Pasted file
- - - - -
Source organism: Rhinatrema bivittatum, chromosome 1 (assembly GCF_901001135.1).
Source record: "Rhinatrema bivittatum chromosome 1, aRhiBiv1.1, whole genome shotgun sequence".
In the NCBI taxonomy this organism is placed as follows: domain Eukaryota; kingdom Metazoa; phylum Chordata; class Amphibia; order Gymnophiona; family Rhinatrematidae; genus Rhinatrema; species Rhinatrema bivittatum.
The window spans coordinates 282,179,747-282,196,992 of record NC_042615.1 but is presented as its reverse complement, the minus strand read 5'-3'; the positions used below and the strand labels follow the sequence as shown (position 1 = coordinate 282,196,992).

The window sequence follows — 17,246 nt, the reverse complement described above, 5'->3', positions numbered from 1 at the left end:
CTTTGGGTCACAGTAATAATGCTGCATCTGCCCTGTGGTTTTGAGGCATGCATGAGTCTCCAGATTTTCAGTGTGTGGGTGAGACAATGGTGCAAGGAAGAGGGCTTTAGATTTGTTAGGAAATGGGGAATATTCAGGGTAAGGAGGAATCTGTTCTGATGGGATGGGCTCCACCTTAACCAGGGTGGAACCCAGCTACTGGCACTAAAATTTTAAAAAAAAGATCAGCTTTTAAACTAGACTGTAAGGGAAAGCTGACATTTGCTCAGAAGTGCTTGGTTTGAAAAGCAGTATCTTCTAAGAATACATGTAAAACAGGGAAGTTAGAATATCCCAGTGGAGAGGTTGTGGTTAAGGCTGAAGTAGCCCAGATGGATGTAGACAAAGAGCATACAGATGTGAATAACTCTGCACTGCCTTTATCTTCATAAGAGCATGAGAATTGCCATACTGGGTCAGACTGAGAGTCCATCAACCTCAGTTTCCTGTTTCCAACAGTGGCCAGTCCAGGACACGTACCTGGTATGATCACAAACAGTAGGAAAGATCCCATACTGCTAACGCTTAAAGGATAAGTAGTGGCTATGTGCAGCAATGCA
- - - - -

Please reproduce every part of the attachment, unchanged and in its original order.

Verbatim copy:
Source organism: Rhinatrema bivittatum, chromosome 1 (assembly GCF_901001135.1).
Source record: "Rhinatrema bivittatum chromosome 1, aRhiBiv1.1, whole genome shotgun sequence".
In the NCBI taxonomy this organism is placed as follows: domain Eukaryota; kingdom Metazoa; phylum Chordata; class Amphibia; order Gymnophiona; family Rhinatrematidae; genus Rhinatrema; species Rhinatrema bivittatum.
The window spans coordinates 282,179,747-282,196,992 of record NC_042615.1 but is presented as its reverse complement, the minus strand read 5'-3'; the positions used below and the strand labels follow the sequence as shown (position 1 = coordinate 282,196,992).

The window sequence follows — 17,246 nt, the reverse complement described above, 5'->3', positions numbered from 1 at the left end:
CTTTGGGTCACAGTAATAATGCTGCATCTGCCCTGTGGTTTTGAGGCATGCATGAGTCTCCAGATTTTCAGTGTGTGGGTGAGACAATGGTGCAAGGAAGAGGGCTTTAGATTTGTTAGGAAATGGGGAATATTCAGGGTAAGGAGGAATCTGTTCTGATGGGATGGGCTCCACCTTAACCAGGGTGGAACCCAGCTACTGGCACTAAAATTTTAAAAAAAAGATCAGCTTTTAAACTAGACTGTAAGGGAAAGCTGACATTTGCTCAGAAGTGCTTGGTTTGAAAAGCAGTATCTTCTAAGAATACATGTAAAACAGGGAAGTTAGAATATCCCAGTGGAGAGGTTGTGGTTAAGGCTGAAGTAGCCCAGATGGATGTAGACAAAGAGCATACAGATGTGAATAACTCTGCACTGCCTTTATCTTCATAAGAGCATGAGAATTGCCATACTGGGTCAGACTGAGAGTCCATCAACCTCAGTTTCCTGTTTCCAACAGTGGCCAGTCCAGGACACGTACCTGGTATGATCACAAACAGTAGGAAAGATCCCATACTGCTAACGCTTAAAGGATAAGTAGTGGCTATGTGCAGCAATGCA